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Tumultuous school year comes to a close in Saskatchewan

Click to play video: 'Tumultuous school year comes to a close in Saskatchewan' Tumultuous school year comes to a close in Saskatchewan
By the end of this week, school will be out for summer at divisions across the province. While class may have ended on a note closest to normal since the pandemic began...the same can't be said for the rest of the school year. Connor O'Donovan has a look back at a learning calendar marked by frequent disruption. – Jun 29, 2022

With Saskatchewan’s vaccination campaign well underway, some involved in educating the province’s youngest minds allowed themselves a bit of hope as the 2021-22 school year began.

“There is plenty of room for optimism as we plan for a school year with as few interruptions as possible,” remarked a Prairie Valley School Division letter on Aug. 6, 2021.

“We are excited to have our students returning to in-classroom learning and advancing in their academic studies.”

Meanwhile, the Saskatchewan government’s 2021-2022 Return to School plan, released in early July 2021, stressed a number of precautionary measures for in and outside of the classroom but stated that “COVID-19 restrictions will no longer be in place and the 2021-22 school year will proceed as during
pre-pandemic years.”

Of course, COVID-19 had other plans.

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Read more: Students look back on COVID warped school year: ‘It was this feeling of finality’

Within weeks, the deadly Delta subvariant had gained dominance across the globe, and cases, hospitalizations and deaths began skyrocketing and before the school year began school divisions had hurriedly put out new back-to-class procedures involving mandatory masking, co-horting and limited access to extracurricular activities.

By the end of the September divisions like Regina Public Schools were reporting cases near-daily in classrooms across the city and some of those classrooms were forced online, further disrupting the planned “pre-pandemic” style return to learning.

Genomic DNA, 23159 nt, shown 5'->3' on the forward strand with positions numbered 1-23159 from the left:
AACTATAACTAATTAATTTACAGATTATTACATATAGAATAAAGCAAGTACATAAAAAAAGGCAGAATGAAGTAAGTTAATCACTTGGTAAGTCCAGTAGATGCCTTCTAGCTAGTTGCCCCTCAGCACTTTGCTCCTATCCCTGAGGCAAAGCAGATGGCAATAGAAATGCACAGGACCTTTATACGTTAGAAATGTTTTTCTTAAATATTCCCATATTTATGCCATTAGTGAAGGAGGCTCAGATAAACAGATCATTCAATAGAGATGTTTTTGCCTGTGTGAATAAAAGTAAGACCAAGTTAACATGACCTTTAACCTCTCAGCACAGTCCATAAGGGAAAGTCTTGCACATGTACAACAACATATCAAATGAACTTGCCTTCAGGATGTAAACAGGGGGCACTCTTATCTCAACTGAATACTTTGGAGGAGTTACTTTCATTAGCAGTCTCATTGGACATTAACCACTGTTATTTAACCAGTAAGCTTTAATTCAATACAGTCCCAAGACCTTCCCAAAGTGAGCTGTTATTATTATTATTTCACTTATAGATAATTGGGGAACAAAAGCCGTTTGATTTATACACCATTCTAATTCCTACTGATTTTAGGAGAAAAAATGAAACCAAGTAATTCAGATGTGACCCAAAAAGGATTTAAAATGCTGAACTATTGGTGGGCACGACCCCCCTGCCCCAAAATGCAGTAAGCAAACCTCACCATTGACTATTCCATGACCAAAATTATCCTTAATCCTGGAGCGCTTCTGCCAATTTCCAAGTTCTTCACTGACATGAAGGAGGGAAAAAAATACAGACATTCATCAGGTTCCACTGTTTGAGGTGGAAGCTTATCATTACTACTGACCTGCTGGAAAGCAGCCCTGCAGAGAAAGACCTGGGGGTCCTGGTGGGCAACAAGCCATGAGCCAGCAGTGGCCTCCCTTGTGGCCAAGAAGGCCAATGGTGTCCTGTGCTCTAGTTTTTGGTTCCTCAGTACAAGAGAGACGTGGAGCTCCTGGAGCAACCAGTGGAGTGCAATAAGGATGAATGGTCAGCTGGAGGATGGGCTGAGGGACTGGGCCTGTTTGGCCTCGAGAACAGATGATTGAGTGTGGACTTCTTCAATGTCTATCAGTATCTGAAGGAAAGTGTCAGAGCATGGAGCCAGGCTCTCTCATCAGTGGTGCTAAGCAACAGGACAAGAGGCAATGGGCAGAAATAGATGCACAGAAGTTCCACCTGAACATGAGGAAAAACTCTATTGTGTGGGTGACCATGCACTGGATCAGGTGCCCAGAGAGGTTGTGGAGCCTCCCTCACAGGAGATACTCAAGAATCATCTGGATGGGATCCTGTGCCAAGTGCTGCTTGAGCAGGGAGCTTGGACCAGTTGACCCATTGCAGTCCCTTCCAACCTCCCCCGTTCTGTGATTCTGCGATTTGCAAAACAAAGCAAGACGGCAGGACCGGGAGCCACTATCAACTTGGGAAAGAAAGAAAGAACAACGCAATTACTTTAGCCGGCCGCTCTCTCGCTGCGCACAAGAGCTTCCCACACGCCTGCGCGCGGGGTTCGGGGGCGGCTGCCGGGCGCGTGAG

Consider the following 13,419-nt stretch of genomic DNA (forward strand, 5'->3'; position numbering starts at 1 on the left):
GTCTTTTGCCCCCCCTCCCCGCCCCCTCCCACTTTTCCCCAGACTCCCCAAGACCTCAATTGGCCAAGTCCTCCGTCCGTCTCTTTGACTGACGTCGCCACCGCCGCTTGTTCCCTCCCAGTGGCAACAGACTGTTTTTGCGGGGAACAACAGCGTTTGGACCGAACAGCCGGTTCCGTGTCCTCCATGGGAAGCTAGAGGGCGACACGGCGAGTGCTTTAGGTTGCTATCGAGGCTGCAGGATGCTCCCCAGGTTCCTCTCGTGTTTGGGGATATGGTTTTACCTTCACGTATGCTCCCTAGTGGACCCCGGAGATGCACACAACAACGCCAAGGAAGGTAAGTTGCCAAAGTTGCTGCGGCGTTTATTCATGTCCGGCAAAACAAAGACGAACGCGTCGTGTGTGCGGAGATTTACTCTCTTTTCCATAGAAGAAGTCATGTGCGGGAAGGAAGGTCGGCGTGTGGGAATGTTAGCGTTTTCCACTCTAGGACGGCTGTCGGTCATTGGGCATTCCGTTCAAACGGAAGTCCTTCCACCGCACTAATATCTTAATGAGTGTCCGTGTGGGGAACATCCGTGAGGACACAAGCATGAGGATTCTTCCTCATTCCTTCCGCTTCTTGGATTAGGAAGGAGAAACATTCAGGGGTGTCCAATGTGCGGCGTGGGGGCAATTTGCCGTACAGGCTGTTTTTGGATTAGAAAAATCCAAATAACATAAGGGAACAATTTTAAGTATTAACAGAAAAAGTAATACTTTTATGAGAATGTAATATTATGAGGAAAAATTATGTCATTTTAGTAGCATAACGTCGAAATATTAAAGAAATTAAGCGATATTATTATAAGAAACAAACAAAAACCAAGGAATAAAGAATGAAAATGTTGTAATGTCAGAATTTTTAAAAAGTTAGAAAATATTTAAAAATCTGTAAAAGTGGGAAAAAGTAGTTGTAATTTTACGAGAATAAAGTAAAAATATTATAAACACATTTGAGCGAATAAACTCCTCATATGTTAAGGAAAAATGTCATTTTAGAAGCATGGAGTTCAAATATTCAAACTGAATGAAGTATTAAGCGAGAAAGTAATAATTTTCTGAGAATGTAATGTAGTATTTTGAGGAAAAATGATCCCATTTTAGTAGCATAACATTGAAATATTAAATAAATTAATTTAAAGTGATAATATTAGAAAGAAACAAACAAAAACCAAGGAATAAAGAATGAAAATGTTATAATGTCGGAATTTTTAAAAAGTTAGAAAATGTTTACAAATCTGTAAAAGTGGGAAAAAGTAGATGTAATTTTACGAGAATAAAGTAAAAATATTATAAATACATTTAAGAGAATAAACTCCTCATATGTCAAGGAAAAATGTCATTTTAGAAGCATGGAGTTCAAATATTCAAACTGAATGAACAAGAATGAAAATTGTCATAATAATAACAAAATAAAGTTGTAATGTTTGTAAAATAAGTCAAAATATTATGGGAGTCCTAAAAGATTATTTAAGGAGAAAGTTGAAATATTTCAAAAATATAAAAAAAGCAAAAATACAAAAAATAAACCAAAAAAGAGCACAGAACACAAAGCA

The province soon made masking mandatory in public spaces, and proof-of-vaccination policies were introduced in schools and beyond.

Unvaccinated kids, meanwhile, were restricted from extracurricular activity access if they were deemed close contacts.

Hope returned in late November when Saskatchewan opened COVID-19 vaccination to 5- to 11-year-olds. However, the optimism was again restrained as the Omicron wave led to some of the highest daily caseloads the province had ever seen by the end of the year.

Conversations were had about whether or not to send kids back to school on schedule after the holiday break, but ultimately Saskatchewan bucked the national trend and chose not to delay the return, forcing parents to decide for themselves whether or not to keep their kids home.

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In the new year, provincial policies first put the burden of contact tracing in schools on tired teachers and staff, then, when PCR testing was limited to high-priority populations and COVID-19 reporting slowed down families so had less information with which to make decisions for their children.

Throughout, teacher and student absence rates above normal levels were reported.

Read more: What causes long COVID? Canadian researchers think they’ve found a key clue

That has some worried about the potential impacts on kids’ learning and development.

Child and youth psychiatrist Dr. Tamara Hinz said routine and structure “are really good antidotes for mild anxiety and stress.”

“When things are interrupted because you fall ill or your teacher is sick or things have moved online,” she said, “all of these things can put kids more at risk for mental health symptoms.”

Hinz said she’s already seen an increase in illnesses such as anorexia among youth during the pandemic.

“Some of the illnesses we’re seeing are going to have far-reaching implications. These can be devastating and life-threatening illnesses that don’t just wrap up in a couple of weeks,” Hinz said.

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“I think, unfortunately, there is a risk that there will be a widening of the disparity between children we already see.”

Hinz said that while summer tends to be a lower-stress period for children, parents shouldn’t be afraid to reach out to school counsellors or their family doctor if they have any concerns about their kids’ well-being.

“We saw an unprecedented degree of absences from students for various reasons, which means kids have missed a lot of instruction time. Depending on the individual child and perhaps the grade level, I think there are some serious concerns about what children were able to learn and absorb,” she said.

“I think that’s going to be a real struggle in the years to come as teachers and schools assess where each child is academically and to make sure they have the right kind of supports to meet those kids where they’re at.”

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